I recently visited the stunning city of Charleston, South Carolina for the first time. I was drawn there by stories of cobblestone streets and oak-filled parks, and the parts of American history that can only be found in the Deep South.
I love being in new places because it wakes up my senses. The brain has to work hard to process the new information, our awareness is heightened as our senses are operating on all cylinders — and this helps keep our brain healthy.
But even more important, experiencing different cultures can help us understand and appreciate them better. This is the gift this trip to Charleston gave me: perspective.
I knew the location had deep historical significance. The first shots in the American Civil War were fired on Fort Sumter, just off the coast of Charleston. There are 34 National Historical Landmarks that have played critical roles in the American Revolution, Civil War, and the birth and fight for civil rights.
I could read about all of those in books. But what I realized by being there is that reading or watching a documentary can’t compare to experiencing it firsthand, especially a beautiful and storied destination like Charleston.
We stood in a cramped slave home on plantation grounds and listened to a Gullah historian tell tales about life working on the farm. She sang us a slave spiritual song and explained how the lyrics were often secret messages to other slaves working nearby about a pending escape.
Walking the harbor pier, we learned that 40 percent of West African slaves brought to America passed through that port.
We stood outside the courthouse where Thurgood Marshall argued the groundbreaking Briggs v. Elliott case, challenging the “separate but equal” doctrine.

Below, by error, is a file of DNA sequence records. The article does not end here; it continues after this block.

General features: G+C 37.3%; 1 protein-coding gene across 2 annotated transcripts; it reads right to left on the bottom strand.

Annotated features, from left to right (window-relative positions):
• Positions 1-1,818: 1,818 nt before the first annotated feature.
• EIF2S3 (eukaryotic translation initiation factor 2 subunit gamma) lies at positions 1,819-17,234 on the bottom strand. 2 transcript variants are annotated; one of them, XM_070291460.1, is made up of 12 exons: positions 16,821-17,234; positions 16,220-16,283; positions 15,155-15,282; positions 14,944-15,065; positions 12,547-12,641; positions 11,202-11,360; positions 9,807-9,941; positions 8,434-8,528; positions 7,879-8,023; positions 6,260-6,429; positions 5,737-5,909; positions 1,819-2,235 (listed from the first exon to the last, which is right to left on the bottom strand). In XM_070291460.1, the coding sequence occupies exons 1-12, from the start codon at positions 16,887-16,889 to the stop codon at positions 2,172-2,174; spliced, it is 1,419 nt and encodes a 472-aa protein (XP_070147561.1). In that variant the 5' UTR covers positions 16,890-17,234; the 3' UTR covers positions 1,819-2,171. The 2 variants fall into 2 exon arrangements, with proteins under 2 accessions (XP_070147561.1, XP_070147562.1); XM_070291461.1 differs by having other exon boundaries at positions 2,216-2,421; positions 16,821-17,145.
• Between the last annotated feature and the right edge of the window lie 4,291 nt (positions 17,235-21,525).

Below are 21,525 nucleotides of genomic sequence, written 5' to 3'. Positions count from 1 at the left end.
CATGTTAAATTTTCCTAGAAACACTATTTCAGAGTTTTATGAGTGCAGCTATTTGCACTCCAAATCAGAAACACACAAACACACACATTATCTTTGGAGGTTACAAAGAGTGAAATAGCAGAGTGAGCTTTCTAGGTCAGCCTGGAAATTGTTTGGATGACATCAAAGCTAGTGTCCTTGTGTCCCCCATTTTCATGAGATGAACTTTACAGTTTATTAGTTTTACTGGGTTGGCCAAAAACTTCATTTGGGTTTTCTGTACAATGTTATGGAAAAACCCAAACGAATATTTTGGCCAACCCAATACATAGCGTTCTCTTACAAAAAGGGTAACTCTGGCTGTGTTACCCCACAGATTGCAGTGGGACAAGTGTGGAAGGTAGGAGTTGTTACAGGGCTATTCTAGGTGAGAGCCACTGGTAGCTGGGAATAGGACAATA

All of these humbling experiences helped broaden my perspective better than any book ever could.
Coincidentally during my visit, I participated in an industry diversity, equity and inclusion committee call while sitting on the courtroom steps. One of the committee members, Sheila Neal from Visit Detroit, told a story about how her grandmother once took her to their family cemetery in Starkville, MS, and introduced her to family members and pointed out relatives who had been lynched.
Sheila stated, “It was a chilling but eye-opening experience that helped propel my love for history, and passion for equity and Black people”.
Sheila’s story is another example of how powerful it can be to visit something in-person. I’m sure she will never forget that experience.
February is Black History Month (recognized primarily in the US and Canada), and I understand even more why it’s important to know, learn and tell these stories from our history.
One of the most powerful tools we have to break down walls between us is curiosity, and learning more about each other and building empathy. What if we committed to do one thing this month to better understand a culture or perspective other than our own?
Let’s keep traveling to places with deep historical significance and commit to learning that history, no matter how uncomfortable it makes us feel.
And while you’re there, maybe read Dear White Friends by Melvin J. Gravely II, PhD, a powerful book written as a series of letters from a Black man to his white friend, explaining Black perspectives.
Mark Twain’s remarks also continue to resonate: “Travel is fatal to prejudice, bigotry, and narrow-mindedness, and many of our people need it sorely on these accounts. Broad, wholesome, charitable views of men and things cannot be acquired by vegetating in one little corner of the earth all one's lifetime.”
Let’s begin by going there.
Adapted from a 2022 article for The Meeting Professional